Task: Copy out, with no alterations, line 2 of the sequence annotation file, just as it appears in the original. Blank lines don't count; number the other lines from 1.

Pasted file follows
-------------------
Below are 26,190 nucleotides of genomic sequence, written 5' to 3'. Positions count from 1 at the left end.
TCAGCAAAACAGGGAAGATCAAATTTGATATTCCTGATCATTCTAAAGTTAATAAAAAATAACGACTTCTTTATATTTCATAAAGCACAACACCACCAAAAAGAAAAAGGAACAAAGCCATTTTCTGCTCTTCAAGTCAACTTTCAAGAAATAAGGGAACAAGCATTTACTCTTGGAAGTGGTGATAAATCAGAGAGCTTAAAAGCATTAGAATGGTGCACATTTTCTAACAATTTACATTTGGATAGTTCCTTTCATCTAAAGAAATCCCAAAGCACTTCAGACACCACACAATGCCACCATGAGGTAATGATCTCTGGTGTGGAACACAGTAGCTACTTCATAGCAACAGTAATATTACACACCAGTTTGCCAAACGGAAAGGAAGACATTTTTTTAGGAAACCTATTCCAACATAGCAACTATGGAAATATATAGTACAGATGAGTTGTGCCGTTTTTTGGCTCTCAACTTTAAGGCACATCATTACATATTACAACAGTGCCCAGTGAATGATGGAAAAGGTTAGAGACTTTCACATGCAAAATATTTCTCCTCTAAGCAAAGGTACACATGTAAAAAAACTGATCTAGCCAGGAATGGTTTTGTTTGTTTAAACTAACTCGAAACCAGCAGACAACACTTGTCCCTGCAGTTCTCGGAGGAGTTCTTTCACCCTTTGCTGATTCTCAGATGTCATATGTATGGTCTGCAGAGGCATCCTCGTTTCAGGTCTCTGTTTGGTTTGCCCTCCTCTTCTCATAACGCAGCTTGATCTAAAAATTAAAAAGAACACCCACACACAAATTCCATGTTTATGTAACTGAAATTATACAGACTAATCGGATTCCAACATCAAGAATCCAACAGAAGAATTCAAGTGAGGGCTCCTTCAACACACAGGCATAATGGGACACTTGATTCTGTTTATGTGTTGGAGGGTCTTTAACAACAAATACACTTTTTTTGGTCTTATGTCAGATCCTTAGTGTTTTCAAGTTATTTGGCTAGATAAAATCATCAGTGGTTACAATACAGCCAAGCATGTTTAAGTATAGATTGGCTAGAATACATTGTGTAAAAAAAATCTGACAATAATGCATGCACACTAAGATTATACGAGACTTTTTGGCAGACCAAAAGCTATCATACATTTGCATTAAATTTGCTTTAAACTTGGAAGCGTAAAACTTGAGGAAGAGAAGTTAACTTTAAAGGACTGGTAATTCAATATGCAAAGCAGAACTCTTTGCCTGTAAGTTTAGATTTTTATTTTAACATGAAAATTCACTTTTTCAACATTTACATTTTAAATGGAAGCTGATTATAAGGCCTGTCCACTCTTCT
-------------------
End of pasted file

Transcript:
TCAGCAAAACAGGGAAGATCAAATTTGATATTCCTGATCATTCTAAAGTTAATAAAAAATAACGACTTCTTTATATTTCATAAAGCACAACACCACCAAAAAGAAAAAGGAACAAAGCCATTTTCTGCTCTTCAAGTCAACTTTCAAGAAATAAGGGAACAAGCATTTACTCTTGGAAGTGGTGATAAATCAGAGAGCTTAAAAGCATTAGAATGGTGCACATTTTCTAACAATTTACATTTGGATAGTTCCTTTCATCTAAAGAAATCCCAAAGCACTTCAGACACCACACAATGCCACCATGAGGTAATGATCTCTGGTGTGGAACACAGTAGCTACTTCATAGCAACAGTAATATTACACACCAGTTTGCCAAACGGAAAGGAAGACATTTTTTTAGGAAACCTATTCCAACATAGCAACTATGGAAATATATAGTACAGATGAGTTGTGCCGTTTTTTGGCTCTCAACTTTAAGGCACATCATTACATATTACAACAGTGCCCAGTGAATGATGGAAAAGGTTAGAGACTTTCACATGCAAAATATTTCTCCTCTAAGCAAAGGTACACATGTAAAAAAACTGATCTAGCCAGGAATGGTTTTGTTTGTTTAAACTAACTCGAAACCAGCAGACAACACTTGTCCCTGCAGTTCTCGGAGGAGTTCTTTCACCCTTTGCTGATTCTCAGATGTCATATGTATGGTCTGCAGAGGCATCCTCGTTTCAGGTCTCTGTTTGGTTTGCCCTCCTCTTCTCATAACGCAGCTTGATCTAAAAATTAAAAAGAACACCCACACACAAATTCCATGTTTATGTAACTGAAATTATACAGACTAATCGGATTCCAACATCAAGAATCCAACAGAAGAATTCAAGTGAGGGCTCCTTCAACACACAGGCATAATGGGACACTTGATTCTGTTTATGTGTTGGAGGGTCTTTAACAACAAATACACTTTTTTTGGTCTTATGTCAGATCCTTAGTGTTTTCAAGTTATTTGGCTAGATAAAATCATCAGTGGTTACAATACAGCCAAGCATGTTTAAGTATAGATTGGCTAGAATACATTGTGTAAAAAAAATCTGACAATAATGCATGCACACTAAGATTATACGAGACTTTTTGGCAGACCAAAAGCTATCATACATTTGCATTAAATTTGCTTTAAACTTGGAAGCGTAAAACTTGAGGAAGAGAAGTTAACTTTAAAGGACTGGTAATTCAATATGCAAAGCAGAACTCTTTGCCTGTAAGTTTAGATTTTTATTTTAACATGAAAATTCACTTTTTCAACATTTACATTTTAAATGGAAGCTGATTATAAGGCCTGTCCACTCTTCT